That actually made sense to Young. While talking, we realized that the interval aspect of my new running routine was enabling this state of mind.
“Time is constantly messing with us,” Young said. “One of the enormous benefits of exercise, and I’d include meditation, is that it gives us a break from time. Even if it’s only a moment, but it’s often a longer period, we’re not just thinking about the clock ticking.”
The fact that I use a treadmill, and I’m not out in the world, works in my favor, too. While running out in the world, I’ve had to keep an eye on my steps, pay attention to stoplights or the uneven ground beneath my feet. On a treadmill, the part of my brain that enables my body to engage in motor functions without putting active thought into it can kick in in a way it doesn’t (for me) while running on the street or in nature.
“The whole thing about transient hypofrontality is it can only happen in circumstances where everything’s cool, where you’re chill, you relax there’s no dangers,” Young said. “Hence, you know, jogging and walking, but not something like say riding a bike, because if you get into a state of transient hypofrontality on a bike you might get hit by a car.”
Finally, the nature videos could be enabling this experience, too. A that examined the relationship between exercise, meditation, and stress found that running in nature caused subjects to excrete stress reducing hormones, while running on a treadmill did not. However, have shown that just viewing images of outdoor spaces can reduce stress. It’s possible that even though I am on a treadmill, stimulating my mind with soothing images has a positive effect on my brain, too.
“If there’s no stimulation whatsoever, we get antsy, we get distracted,” Young said. “it may be that those trees are yet another cue for you to kind of chill out.”
That’s something that the makers of running simulation software are aware of.
“Running on a treadmill is a heck of a lot more about psychology than it is about fitness,” Gary McNamee, the CEO of running simulator software company Outside Interactive said.
McNamee’s company makes highly realistic simulations of actual races and running locations. His is not the software I use specifically — that’s called LifeScape, by LifeFitness, which was introduced in 2012. But the effects and intentions of both products are similar.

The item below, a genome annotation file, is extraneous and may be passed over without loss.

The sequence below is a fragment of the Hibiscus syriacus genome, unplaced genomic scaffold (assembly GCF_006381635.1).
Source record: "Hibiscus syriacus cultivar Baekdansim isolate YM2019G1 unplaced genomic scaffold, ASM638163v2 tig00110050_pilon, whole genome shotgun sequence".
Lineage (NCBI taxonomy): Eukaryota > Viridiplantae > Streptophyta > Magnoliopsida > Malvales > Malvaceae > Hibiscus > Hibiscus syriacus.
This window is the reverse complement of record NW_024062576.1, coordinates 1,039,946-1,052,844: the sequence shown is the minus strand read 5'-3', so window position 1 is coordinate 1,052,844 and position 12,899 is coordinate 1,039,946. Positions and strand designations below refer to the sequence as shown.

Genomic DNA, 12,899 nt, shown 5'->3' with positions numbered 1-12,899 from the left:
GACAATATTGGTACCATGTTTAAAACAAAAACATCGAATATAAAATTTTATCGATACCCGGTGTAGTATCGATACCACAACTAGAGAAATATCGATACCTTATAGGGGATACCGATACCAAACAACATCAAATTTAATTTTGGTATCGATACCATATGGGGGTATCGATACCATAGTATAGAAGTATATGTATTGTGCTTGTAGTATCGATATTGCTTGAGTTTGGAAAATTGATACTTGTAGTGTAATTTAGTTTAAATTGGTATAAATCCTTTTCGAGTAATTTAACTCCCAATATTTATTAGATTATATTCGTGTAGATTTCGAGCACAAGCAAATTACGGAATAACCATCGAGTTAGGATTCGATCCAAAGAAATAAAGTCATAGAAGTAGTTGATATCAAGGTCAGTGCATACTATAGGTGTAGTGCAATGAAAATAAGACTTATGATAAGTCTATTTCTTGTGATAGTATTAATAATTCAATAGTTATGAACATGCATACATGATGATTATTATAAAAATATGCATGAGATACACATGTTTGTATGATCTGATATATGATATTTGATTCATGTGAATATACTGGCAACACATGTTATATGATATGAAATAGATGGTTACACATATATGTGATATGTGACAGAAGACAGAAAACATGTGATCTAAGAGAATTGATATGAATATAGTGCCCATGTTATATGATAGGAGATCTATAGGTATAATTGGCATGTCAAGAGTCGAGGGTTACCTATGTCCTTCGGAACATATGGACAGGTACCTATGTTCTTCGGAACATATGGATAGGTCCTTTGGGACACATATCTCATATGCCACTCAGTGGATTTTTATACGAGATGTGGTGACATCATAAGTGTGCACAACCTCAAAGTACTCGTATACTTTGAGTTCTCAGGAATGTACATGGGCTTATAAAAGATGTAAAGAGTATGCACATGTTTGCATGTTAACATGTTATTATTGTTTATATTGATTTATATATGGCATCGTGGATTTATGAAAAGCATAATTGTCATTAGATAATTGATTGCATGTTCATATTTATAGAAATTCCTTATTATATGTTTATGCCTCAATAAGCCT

McNamee explained that Outside Interactive was born from the goal of trying to make running on a treadmill “suck less.” They’ve found that simulators that allow people to feel like they’re making progress, as well as have something engaging to look at, is the solution to the “suck less” quandry.
“It’s an all encompassing experience,” McNamee said.
What’s in a name?
I have likened the feeling I get while running on the treadmill and looking into the simulator to meditation. Both transient hypofrontality and meditation could be described as a peaceful state of awareness. And it turns out that the similarities between the state of mind running can enable, and meditation, works on a few levels.
Biologically, the study previously mentioned about the connection between exercise and meditation found that after meditating, and after running, people show evidence of increased levels of hormones that decrease stress.
“Two metabolically different activities can lead to similar positive emotional changes because they are related to similar endocrine changes,” Jane Harte, the study’s author and a former professor at James Cook University in North Queensland, Australia, writes. “These findings generally illustrate the interplay between psychological and endocrine variables in two emotion-eliciting activities.”
On a physical level, meditation and running affect the brain in a similar way.
More descriptively and subjectively, too, there are parallels. on how meditation affects attention defines meditation as “nonreactive monitoring of the content of experience from moment to moment.” That certainly sounds like what I experience during those intervals. Meditation has also been proven to . In both meditation and the sort of exercise that induces transient hypofrontality, we can escape the stress of the ticking clock.
“Meditation is another kind of timelessness,” Young points out.
While McNamee very much took into account the psychological element of nature simulations in Outside Interactive’s software development, it was never intended to help enable a meditative state. However, he has seen that it can have that effect.
“A happy accident is a good way to think about it,” McNamee said. “We are all our own guinea pigs here. When we use the product for software testing, we’re human too.”
It doesn’t much matter whether what I experience while running is meditation, or mindfulness, or its own thing all together. In the void, I don’t need to categorize it, analyze it. Until the buzzer tells me to stop, it just is.